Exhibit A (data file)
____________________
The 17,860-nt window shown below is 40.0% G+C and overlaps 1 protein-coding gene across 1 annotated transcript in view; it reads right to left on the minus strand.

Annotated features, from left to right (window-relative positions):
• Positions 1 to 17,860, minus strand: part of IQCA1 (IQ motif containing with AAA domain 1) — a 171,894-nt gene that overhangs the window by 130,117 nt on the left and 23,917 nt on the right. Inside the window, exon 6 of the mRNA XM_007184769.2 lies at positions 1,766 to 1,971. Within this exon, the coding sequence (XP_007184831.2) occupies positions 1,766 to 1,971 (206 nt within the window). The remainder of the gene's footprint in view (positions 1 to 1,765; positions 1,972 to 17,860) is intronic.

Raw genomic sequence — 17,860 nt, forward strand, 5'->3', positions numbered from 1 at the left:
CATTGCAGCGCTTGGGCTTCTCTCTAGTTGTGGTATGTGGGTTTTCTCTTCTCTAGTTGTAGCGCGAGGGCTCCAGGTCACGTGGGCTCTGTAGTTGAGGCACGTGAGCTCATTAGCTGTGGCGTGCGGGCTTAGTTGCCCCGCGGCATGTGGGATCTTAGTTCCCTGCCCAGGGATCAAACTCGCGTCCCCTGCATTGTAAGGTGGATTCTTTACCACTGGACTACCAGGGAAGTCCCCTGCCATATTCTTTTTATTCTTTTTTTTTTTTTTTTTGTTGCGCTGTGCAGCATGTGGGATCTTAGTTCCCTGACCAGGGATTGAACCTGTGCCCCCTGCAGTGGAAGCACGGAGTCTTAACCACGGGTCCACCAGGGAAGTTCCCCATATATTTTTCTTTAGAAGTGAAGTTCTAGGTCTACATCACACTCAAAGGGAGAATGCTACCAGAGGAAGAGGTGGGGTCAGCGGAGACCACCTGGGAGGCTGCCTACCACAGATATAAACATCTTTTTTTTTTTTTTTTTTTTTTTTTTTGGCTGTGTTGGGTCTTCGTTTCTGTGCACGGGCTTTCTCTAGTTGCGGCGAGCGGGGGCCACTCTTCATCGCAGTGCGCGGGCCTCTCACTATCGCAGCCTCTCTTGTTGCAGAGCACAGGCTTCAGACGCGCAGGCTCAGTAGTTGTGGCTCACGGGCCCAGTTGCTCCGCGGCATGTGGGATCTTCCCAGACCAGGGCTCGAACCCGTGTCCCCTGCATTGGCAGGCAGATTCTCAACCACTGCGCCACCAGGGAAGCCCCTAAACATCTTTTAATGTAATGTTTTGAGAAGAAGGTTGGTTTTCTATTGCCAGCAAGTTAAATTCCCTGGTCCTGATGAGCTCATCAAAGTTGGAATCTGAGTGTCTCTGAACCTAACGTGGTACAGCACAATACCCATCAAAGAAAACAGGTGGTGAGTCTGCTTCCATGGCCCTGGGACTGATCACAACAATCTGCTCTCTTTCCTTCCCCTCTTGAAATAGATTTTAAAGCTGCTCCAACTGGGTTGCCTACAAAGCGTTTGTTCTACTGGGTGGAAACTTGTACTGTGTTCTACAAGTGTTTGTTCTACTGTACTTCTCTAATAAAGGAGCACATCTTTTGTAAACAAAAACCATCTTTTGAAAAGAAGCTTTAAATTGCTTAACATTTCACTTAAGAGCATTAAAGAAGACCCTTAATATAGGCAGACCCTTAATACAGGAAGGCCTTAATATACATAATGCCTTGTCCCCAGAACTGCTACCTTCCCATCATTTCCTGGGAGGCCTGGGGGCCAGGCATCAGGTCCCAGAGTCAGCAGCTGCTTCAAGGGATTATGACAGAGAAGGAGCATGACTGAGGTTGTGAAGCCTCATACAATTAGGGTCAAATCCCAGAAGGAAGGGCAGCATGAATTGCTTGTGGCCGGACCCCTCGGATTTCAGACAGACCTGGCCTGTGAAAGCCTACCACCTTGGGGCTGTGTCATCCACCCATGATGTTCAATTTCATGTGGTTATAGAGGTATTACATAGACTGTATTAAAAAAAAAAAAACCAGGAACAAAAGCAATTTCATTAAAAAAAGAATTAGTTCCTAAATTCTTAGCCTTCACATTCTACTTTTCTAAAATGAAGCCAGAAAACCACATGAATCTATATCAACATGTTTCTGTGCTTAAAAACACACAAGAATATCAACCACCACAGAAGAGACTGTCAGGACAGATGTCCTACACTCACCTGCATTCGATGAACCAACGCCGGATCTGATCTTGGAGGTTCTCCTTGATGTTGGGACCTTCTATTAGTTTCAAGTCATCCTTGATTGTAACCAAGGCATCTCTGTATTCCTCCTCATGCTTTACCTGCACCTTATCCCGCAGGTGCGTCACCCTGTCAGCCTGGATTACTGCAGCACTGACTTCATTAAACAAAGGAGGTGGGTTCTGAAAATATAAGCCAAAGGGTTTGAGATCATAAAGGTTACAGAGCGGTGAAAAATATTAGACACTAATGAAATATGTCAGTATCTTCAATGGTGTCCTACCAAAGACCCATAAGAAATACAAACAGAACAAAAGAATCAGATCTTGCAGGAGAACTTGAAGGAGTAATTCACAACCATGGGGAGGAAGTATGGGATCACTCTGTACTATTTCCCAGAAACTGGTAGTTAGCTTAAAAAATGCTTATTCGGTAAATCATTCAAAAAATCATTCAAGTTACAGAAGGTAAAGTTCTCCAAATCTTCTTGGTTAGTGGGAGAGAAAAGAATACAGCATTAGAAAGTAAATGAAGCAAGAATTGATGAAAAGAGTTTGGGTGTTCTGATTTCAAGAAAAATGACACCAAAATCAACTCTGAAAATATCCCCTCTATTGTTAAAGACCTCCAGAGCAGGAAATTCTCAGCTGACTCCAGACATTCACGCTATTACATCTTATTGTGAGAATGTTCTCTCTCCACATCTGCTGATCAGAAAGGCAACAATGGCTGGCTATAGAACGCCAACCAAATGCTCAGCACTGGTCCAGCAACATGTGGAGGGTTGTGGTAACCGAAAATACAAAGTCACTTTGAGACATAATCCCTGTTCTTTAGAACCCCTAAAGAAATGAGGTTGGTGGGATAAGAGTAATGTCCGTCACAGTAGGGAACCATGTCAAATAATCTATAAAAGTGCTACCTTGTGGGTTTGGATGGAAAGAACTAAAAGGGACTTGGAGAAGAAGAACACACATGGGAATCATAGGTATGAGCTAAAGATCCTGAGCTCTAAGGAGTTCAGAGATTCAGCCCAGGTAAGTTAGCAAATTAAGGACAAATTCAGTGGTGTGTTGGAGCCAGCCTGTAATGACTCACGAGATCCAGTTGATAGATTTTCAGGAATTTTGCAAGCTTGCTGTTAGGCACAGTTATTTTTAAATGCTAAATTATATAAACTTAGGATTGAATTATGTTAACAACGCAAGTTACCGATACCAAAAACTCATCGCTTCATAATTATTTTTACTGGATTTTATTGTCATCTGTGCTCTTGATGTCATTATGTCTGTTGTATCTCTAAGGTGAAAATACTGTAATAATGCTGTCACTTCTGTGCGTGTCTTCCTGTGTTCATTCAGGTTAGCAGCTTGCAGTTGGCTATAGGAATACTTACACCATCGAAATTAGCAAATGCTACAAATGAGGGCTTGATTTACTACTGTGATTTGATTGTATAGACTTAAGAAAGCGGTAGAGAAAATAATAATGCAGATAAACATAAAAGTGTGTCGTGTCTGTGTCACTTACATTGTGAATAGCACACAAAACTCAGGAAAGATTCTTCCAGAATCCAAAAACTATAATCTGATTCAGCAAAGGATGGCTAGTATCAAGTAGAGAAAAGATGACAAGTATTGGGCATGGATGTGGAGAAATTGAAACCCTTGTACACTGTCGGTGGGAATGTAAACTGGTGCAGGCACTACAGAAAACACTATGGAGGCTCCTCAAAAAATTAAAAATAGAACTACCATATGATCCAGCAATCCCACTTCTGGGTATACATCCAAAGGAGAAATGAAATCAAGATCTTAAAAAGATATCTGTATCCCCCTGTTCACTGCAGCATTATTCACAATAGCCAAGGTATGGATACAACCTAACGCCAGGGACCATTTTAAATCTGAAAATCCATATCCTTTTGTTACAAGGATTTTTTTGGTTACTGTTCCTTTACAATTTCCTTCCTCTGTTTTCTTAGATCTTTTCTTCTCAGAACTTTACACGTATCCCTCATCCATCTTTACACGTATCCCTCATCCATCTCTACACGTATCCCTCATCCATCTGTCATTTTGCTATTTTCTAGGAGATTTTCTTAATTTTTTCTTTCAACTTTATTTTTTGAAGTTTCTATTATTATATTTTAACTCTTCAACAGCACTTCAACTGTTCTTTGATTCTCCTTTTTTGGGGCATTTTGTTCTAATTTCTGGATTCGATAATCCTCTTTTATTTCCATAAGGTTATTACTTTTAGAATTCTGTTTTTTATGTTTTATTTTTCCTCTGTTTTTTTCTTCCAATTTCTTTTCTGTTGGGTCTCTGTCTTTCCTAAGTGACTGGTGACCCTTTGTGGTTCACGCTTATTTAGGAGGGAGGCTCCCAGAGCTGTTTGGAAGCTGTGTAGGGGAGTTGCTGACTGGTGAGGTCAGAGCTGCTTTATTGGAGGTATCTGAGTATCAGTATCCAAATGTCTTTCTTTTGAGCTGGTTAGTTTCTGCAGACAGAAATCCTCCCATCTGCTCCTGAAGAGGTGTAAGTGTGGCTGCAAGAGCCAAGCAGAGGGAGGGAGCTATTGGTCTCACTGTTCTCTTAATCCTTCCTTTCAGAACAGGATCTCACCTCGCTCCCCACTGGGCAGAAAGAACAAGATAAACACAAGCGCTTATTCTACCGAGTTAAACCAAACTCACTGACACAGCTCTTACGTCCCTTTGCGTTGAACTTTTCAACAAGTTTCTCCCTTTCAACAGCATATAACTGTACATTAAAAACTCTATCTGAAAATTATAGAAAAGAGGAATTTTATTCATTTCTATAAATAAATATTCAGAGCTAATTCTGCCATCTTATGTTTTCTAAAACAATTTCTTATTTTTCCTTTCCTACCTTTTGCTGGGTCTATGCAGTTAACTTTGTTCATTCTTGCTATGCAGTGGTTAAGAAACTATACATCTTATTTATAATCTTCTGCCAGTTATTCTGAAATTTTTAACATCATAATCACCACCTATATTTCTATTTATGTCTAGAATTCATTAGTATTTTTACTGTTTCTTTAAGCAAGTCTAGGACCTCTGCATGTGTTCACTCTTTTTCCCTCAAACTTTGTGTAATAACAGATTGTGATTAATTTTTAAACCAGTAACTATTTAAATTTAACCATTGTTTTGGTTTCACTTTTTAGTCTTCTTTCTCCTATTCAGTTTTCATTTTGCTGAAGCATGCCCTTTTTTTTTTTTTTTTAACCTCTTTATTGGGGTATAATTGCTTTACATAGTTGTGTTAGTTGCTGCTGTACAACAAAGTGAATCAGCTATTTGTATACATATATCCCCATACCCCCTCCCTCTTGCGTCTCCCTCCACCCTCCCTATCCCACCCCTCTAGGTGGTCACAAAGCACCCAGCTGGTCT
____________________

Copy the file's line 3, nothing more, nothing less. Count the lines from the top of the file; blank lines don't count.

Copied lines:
• Positions 1 to 17,860, minus strand: part of IQCA1 (IQ motif containing with AAA domain 1) — a 171,894-nt gene that overhangs the window by 130,117 nt on the left and 23,917 nt on the right. Inside the window, exon 6 of the mRNA XM_007184769.2 lies at positions 1,766 to 1,971. Within this exon, the coding sequence (XP_007184831.2) occupies positions 1,766 to 1,971 (206 nt within the window). The remainder of the gene's footprint in view (positions 1 to 1,765; positions 1,972 to 17,860) is intronic.